cp_seedlings
Seedlings on April 7th.
cp_ready_to_transplant
With days passing, more and more seedlings emerged. The strongest ones were picked out with a toothpick and transplanted.
cp_transplanted
Seedling in it’s own plastic cup. This time, I didn’t make drainage holes.

 

 

 

 

 

 

 

 

 

 

 

 

Small seedlings were growing fast for their size and in only a couple of days, they were strong enough to go into individual pots. Placed under cheap Chinese cool white LED light, it was able to get at least some light. Rainy weather didn’t allow sunbathing behind the window.

Seedlings that got replanted, started to take off much faster than those that remained in original pot. Warmer weather finally allowed that they were placed outside. Soon, roots became apparent on transparent plastic cup again and I had to start preparing to move them into larger pots again. Plants started to grow shoots from gaps between lower leaves and original stem. Soon they became quite bushy and for their second time, ready to be transplanted. Cold rainy weather slowed down their growth considerably.

 

Seedlings on May 4th.
Seedlings on May 4th.
Seedlings on May 8th. The seedlings had to be placed into larger pots again.
Seedlings on May 8th. The seedlings had to be placed into larger pots again.

 

 

 

 

 

 

 

 

 

 

 

 

By the second half of May, it started elongating stems. Even with roots that started to get a bit overcrowded, strongest seedling continued to grow vigorously. I took this one inside during cold nights that drop well below 10°C.

May 21st.
May 21st.
Seedling is almost root-bound by now and will have to be transplanted into larger pot befor start of June.
Seedling is almost root-bound by now and will have to be transplanted into larger pot befor start of June.
seedling on May 21st
seedling on May 21st

‘Dusters’ started to grow scale like formations. With each additional day, plants are growing stronger. They are growing more and more stems that are getting taller and taller. I have a feeling, that every emerging shoot starts doing the duster thingie in short time. Sadly there’s still not enough warmth and sun exposure for the seedlings to really take off.  We’ll get there sooner or later. 😉

Cyperus alternifolius in the beginning of June.
Cyperus alternifolius in the beginning of June.

With warmer weather Cyperus alternifolius started to grow faster and needed to be transplanted from little plastic cup. I found small 5l bucket with a small hole on the bottom. I placed it inside another container filled with rain water and rusty nails. Water inside the plastic tub is keeping soil temperature more stable and prevent it to dry out. Nails made the water look orange with Iron oxide that will also help Cyperus alternifolius to remain healthy green.

Cyperus alternifolius shoots are getting thicker.
Cyperus alternifolius shoots are getting thicker.

Soon after transplant, new shoots started to appear. When plant received even more heat, growth further accelerated and it didn’t take long until first flowers started to emerge. At that point it was certain, it was not Cyperus Papyrus seeds I received at all! Seeds were supposed to be from larger sibling Cyperus Papyrus, but I ended up with Cyperus alternifolius instead. Flowers appeared on plant that was merely 20 cm tall, which came as a surprise, because Papyrus usually doesn’t flower in it’s first year.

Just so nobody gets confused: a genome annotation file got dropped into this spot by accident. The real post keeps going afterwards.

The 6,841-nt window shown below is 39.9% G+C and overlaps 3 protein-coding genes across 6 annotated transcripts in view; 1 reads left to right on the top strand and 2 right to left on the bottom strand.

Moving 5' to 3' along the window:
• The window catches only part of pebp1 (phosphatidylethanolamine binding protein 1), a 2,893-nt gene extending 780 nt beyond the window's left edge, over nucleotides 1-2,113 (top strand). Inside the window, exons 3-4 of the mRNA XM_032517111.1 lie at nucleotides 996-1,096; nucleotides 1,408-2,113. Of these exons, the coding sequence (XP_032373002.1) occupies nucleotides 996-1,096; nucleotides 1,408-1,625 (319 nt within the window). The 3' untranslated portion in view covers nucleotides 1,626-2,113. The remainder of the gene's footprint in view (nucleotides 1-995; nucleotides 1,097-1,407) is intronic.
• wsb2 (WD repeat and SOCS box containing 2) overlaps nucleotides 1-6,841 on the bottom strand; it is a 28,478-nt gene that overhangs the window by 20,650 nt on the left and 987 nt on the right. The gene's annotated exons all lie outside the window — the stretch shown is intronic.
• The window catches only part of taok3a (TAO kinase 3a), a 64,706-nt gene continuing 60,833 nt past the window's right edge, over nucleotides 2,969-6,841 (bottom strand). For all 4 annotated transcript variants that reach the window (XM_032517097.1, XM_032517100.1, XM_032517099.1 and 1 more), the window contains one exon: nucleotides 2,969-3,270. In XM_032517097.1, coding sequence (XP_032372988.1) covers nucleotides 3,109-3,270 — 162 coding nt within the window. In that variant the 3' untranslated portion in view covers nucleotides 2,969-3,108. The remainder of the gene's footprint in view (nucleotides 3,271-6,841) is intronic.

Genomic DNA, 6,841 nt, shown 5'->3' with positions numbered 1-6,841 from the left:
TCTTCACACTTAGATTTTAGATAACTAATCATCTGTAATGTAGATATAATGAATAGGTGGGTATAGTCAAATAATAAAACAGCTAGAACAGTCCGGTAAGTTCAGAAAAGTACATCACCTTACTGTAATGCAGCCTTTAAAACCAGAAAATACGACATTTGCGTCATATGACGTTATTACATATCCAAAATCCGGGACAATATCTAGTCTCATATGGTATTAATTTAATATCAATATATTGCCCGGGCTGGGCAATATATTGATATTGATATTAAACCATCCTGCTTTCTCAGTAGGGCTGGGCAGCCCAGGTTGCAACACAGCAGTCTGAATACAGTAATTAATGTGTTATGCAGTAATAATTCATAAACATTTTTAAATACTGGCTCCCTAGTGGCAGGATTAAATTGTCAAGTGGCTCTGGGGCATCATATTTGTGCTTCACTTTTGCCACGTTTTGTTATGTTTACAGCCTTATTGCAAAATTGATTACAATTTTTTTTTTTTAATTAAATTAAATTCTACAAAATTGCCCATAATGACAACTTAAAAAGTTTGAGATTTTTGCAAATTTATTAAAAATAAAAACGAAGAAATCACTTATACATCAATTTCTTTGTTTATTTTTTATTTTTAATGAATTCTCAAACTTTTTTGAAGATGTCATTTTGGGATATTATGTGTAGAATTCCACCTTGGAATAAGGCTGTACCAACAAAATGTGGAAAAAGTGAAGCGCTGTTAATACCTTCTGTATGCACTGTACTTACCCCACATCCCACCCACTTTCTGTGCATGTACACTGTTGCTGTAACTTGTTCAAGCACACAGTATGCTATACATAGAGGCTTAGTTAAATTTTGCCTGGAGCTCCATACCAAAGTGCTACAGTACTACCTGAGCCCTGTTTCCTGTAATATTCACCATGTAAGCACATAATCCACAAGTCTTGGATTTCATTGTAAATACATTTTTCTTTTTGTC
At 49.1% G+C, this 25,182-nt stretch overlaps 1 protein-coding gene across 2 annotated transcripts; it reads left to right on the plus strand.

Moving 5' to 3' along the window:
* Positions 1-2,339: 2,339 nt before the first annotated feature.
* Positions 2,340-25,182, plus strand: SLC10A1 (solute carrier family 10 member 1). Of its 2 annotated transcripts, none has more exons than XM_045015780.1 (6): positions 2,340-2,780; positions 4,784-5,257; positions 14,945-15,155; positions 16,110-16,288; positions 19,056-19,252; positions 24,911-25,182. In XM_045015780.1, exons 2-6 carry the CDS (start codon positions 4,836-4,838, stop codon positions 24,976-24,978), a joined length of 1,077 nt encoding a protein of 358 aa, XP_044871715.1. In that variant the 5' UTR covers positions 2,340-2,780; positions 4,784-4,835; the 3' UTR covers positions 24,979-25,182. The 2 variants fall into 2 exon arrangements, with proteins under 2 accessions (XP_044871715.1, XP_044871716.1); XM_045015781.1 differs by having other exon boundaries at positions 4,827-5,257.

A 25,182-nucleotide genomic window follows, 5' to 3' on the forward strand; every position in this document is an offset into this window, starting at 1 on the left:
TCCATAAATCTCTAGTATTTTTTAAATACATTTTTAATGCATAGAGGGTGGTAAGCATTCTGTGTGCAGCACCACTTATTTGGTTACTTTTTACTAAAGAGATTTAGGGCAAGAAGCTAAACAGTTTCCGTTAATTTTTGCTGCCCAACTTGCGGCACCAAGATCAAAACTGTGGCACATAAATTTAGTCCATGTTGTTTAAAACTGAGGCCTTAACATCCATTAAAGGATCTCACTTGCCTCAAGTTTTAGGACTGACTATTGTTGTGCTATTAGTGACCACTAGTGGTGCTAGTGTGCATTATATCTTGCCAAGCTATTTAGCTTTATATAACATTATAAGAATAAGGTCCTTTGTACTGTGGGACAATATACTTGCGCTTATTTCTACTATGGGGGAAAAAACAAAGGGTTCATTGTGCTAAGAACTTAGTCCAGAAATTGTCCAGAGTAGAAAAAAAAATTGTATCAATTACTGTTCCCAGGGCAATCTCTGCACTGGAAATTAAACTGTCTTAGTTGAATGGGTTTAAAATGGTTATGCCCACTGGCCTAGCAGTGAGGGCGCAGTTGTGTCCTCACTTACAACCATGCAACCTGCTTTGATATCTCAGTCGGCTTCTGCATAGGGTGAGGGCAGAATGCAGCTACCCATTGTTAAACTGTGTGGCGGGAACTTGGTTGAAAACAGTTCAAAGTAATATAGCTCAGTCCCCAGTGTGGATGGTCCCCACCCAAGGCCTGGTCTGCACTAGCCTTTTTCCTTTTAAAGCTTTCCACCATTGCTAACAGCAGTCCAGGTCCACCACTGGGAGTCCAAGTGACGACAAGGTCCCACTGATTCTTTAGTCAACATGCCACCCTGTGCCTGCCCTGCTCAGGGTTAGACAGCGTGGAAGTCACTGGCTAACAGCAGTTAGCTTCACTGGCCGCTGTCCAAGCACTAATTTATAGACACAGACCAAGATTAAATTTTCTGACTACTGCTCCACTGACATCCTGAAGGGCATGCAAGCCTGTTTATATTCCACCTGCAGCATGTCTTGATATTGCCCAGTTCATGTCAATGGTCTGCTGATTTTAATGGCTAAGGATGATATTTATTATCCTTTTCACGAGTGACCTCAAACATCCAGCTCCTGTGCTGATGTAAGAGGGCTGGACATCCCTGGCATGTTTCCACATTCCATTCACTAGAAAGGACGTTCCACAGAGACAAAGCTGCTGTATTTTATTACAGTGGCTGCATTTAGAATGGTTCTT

I started researching a bit to find out what version of Cyperus I actually received. Flowers and overall plant shape was screaming Cyperus alternifolius (also known as: Cyperus involucratus, Umbrella Plant, Umbrella Papyrus or Umbrella Palm). It looks like I’ll have to go shopping again to get real giant Cyperus Papyrus seeds.

It seems that it can double its size in a week.
It seems that it can double its size in a week.
First flowers showed up unexpectedly
First flowers showed up unexpectedly

 
 
 
 
 
 
 
 
 
 
 
 

Some flower buds didn’t turn into flowers, but instead, started forming small plants. Usually that happens if it gets sunk under water, but this one decided to multiply above water level. If I ever decide to divide it, there should be no problems.

Small plants instead of flowers!
Small plants instead of flowers!
One of many flowers.
One of many flowers.
Clump from one tiny seed in only a couple of months.
Clump from one tiny seed in only a couple of months.

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In only a couple of months seedlings became large and well established. Most of them started to flower and some of them managed to grow small plants on top of their “heads”. Some of these small plants also started to flower, while still attached to the mother plant.

This plant is quite rewarding. It’s easy and fast to grow, looks great when it starts to flower and it’s really easy to divide it. Sadly it can’t handle Zone 7 winters, which means I’ll have to make sure it survives the winter inside.